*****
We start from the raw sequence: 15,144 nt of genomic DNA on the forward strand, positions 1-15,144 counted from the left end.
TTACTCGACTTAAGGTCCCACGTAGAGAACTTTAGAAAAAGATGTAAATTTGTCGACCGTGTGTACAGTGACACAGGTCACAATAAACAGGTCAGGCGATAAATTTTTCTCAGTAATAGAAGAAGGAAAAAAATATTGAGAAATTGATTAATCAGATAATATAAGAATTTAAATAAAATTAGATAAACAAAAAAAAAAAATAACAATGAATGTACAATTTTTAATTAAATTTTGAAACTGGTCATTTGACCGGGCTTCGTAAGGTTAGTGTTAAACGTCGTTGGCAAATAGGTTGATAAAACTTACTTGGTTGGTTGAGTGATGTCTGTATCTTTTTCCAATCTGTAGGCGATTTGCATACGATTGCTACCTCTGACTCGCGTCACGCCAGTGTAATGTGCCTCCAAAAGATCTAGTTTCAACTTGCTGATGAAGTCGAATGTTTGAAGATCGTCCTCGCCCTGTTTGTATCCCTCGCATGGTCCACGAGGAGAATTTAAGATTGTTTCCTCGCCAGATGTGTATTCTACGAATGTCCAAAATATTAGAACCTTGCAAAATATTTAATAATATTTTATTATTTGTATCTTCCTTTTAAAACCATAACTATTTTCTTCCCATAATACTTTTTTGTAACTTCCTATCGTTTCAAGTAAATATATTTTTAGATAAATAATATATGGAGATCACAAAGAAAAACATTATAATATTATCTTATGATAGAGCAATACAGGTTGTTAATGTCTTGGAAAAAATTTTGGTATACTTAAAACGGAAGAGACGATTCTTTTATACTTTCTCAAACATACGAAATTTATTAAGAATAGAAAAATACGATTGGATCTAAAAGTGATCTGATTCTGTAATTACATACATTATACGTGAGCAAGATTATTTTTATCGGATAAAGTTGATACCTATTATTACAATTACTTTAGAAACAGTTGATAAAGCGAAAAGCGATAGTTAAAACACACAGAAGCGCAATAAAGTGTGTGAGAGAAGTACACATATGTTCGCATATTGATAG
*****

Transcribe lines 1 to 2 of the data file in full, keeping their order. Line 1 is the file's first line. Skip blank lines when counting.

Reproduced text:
We start from the raw sequence: 15,144 nt of genomic DNA on the forward strand, positions 1-15,144 counted from the left end.
TTACTCGACTTAAGGTCCCACGTAGAGAACTTTAGAAAAAGATGTAAATTTGTCGACCGTGTGTACAGTGACACAGGTCACAATAAACAGGTCAGGCGATAAATTTTTCTCAGTAATAGAAGAAGGAAAAAAATATTGAGAAATTGATTAATCAGATAATATAAGAATTTAAATAAAATTAGATAAACAAAAAAAAAAAATAACAATGAATGTACAATTTTTAATTAAATTTTGAAACTGGTCATTTGACCGGGCTTCGTAAGGTTAGTGTTAAACGTCGTTGGCAAATAGGTTGATAAAACTTACTTGGTTGGTTGAGTGATGTCTGTATCTTTTTCCAATCTGTAGGCGATTTGCATACGATTGCTACCTCTGACTCGCGTCACGCCAGTGTAATGTGCCTCCAAAAGATCTAGTTTCAACTTGCTGATGAAGTCGAATGTTTGAAGATCGTCCTCGCCCTGTTTGTATCCCTCGCATGGTCCACGAGGAGAATTTAAGATTGTTTCCTCGCCAGATGTGTATTCTACGAATGTCCAAAATATTAGAACCTTGCAAAATATTTAATAATATTTTATTATTTGTATCTTCCTTTTAAAACCATAACTATTTTCTTCCCATAATACTTTTTTGTAACTTCCTATCGTTTCAAGTAAATATATTTTTAGATAAATAATATATGGAGATCACAAAGAAAAACATTATAATATTATCTTATGATAGAGCAATACAGGTTGTTAATGTCTTGGAAAAAATTTTGGTATACTTAAAACGGAAGAGACGATTCTTTTATACTTTCTCAAACATACGAAATTTATTAAGAATAGAAAAATACGATTGGATCTAAAAGTGATCTGATTCTGTAATTACATACATTATACGTGAGCAAGATTATTTTTATCGGATAAAGTTGATACCTATTATTACAATTACTTTAGAAACAGTTGATAAAGCGAAAAGCGATAGTTAAAACACACAGAAGCGCAATAAAGTGTGTGAGAGAAGTACACATATGTTCGCATATTGATAG